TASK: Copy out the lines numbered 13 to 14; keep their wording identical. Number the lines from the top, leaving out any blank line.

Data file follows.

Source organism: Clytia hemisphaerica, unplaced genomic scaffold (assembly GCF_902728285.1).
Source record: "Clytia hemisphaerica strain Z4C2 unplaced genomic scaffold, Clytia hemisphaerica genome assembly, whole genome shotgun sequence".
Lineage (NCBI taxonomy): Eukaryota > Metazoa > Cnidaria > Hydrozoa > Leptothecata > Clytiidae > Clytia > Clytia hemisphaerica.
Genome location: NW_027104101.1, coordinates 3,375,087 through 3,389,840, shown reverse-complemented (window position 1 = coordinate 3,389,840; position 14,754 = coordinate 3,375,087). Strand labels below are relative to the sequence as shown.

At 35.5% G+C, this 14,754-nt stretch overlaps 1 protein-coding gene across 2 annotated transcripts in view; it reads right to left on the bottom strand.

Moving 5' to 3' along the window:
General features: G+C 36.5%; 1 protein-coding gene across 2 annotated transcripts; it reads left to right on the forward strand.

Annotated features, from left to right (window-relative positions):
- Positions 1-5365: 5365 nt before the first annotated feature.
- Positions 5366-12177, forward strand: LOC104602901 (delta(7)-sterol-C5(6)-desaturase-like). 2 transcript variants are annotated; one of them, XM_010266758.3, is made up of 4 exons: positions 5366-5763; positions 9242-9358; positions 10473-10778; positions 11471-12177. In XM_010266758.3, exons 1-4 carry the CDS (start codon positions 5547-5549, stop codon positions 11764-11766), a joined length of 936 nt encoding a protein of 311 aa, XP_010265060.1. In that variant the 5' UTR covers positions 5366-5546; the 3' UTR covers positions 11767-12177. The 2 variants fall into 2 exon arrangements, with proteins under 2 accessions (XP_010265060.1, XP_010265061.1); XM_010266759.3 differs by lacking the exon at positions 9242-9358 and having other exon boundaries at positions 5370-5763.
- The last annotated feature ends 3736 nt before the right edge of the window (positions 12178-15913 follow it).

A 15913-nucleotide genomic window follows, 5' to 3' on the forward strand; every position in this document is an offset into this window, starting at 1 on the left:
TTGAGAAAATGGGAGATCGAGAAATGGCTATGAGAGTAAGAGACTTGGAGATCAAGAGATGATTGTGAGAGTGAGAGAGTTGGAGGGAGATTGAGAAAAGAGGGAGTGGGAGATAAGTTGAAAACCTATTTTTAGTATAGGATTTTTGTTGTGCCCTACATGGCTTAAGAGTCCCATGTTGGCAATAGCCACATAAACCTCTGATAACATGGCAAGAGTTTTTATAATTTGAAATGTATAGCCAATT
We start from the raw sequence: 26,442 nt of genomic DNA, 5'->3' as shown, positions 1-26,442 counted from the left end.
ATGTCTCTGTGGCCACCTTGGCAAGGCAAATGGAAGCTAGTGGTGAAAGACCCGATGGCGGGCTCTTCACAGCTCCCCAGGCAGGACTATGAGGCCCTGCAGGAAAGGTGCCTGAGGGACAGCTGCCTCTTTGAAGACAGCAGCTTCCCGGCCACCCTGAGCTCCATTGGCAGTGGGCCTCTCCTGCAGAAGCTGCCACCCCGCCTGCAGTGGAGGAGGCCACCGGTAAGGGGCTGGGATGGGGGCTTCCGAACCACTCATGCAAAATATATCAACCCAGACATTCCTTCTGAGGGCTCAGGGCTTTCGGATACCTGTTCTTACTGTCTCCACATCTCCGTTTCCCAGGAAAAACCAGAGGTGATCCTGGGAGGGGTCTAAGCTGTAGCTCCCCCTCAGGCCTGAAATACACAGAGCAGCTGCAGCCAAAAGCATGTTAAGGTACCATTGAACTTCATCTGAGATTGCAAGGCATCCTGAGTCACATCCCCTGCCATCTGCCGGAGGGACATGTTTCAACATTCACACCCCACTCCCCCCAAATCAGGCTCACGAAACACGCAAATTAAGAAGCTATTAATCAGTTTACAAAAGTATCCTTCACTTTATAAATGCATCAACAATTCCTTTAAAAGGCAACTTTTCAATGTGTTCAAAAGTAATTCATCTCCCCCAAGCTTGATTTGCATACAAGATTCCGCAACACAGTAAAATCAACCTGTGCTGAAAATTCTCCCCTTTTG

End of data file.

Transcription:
TTGAGAAAATGGGAGATCGAGAAATGGCTATGAGAGTAAGAGACTTGGAGATCAAGAGATGATTGTGAGAGTGAGAGAGTTGGAGGGAGATTGAGAAAAGAGGGAGTGGGAGATAAGTTGAAAACCTATTTTTAGTATAGGATTTTTGTTGTGCCCTACATGGCTTAAGAGTCCCATGTTGGCAATAGCCACATAAACCTCTGATAACATGGCAAGAGTTTTTATAATTTGAAATGTATAGCCAATT
We start from the raw sequence: 26,442 nt of genomic DNA, 5'->3' as shown, positions 1-26,442 counted from the left end.